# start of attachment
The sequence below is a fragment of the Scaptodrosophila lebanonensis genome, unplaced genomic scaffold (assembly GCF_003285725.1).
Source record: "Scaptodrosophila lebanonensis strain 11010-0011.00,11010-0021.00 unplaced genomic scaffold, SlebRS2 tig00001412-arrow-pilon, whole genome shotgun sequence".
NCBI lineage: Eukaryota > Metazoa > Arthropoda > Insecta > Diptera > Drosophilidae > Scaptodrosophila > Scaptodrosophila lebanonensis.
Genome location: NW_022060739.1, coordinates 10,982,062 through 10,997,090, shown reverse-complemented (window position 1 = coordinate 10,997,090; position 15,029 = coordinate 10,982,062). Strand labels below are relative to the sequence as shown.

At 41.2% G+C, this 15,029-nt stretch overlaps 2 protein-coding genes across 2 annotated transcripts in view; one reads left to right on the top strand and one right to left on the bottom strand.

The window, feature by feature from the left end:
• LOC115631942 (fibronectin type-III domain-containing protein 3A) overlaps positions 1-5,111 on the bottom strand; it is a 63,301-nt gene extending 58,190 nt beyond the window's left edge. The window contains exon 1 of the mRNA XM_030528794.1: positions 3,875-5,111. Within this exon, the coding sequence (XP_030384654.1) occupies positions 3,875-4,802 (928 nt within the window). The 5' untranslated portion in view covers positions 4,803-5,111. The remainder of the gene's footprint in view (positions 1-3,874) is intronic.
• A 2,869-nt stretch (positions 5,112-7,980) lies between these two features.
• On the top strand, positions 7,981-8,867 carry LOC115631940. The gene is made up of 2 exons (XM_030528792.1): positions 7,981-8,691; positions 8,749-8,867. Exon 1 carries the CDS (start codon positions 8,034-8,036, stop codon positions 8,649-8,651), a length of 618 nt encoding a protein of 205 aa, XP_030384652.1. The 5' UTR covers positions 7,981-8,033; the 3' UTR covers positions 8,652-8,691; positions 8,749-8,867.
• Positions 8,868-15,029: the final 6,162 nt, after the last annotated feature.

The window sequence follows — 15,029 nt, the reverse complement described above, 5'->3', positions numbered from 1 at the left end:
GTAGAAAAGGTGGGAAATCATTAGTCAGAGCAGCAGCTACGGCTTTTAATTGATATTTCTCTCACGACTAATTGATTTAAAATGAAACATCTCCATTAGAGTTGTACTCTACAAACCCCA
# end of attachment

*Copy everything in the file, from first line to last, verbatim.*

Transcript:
The sequence below is a fragment of the Scaptodrosophila lebanonensis genome, unplaced genomic scaffold (assembly GCF_003285725.1).
Source record: "Scaptodrosophila lebanonensis strain 11010-0011.00,11010-0021.00 unplaced genomic scaffold, SlebRS2 tig00001412-arrow-pilon, whole genome shotgun sequence".
NCBI lineage: Eukaryota > Metazoa > Arthropoda > Insecta > Diptera > Drosophilidae > Scaptodrosophila > Scaptodrosophila lebanonensis.
Genome location: NW_022060739.1, coordinates 10,982,062 through 10,997,090, shown reverse-complemented (window position 1 = coordinate 10,997,090; position 15,029 = coordinate 10,982,062). Strand labels below are relative to the sequence as shown.

At 41.2% G+C, this 15,029-nt stretch overlaps 2 protein-coding genes across 2 annotated transcripts in view; one reads left to right on the top strand and one right to left on the bottom strand.

The window, feature by feature from the left end:
• LOC115631942 (fibronectin type-III domain-containing protein 3A) overlaps positions 1-5,111 on the bottom strand; it is a 63,301-nt gene extending 58,190 nt beyond the window's left edge. The window contains exon 1 of the mRNA XM_030528794.1: positions 3,875-5,111. Within this exon, the coding sequence (XP_030384654.1) occupies positions 3,875-4,802 (928 nt within the window). The 5' untranslated portion in view covers positions 4,803-5,111. The remainder of the gene's footprint in view (positions 1-3,874) is intronic.
• A 2,869-nt stretch (positions 5,112-7,980) lies between these two features.
• On the top strand, positions 7,981-8,867 carry LOC115631940. The gene is made up of 2 exons (XM_030528792.1): positions 7,981-8,691; positions 8,749-8,867. Exon 1 carries the CDS (start codon positions 8,034-8,036, stop codon positions 8,649-8,651), a length of 618 nt encoding a protein of 205 aa, XP_030384652.1. The 5' UTR covers positions 7,981-8,033; the 3' UTR covers positions 8,652-8,691; positions 8,749-8,867.
• Positions 8,868-15,029: the final 6,162 nt, after the last annotated feature.

The window sequence follows — 15,029 nt, the reverse complement described above, 5'->3', positions numbered from 1 at the left end:
GTAGAAAAGGTGGGAAATCATTAGTCAGAGCAGCAGCTACGGCTTTTAATTGATATTTCTCTCACGACTAATTGATTTAAAATGAAACATCTCCATTAGAGTTGTACTCTACAAACCCCA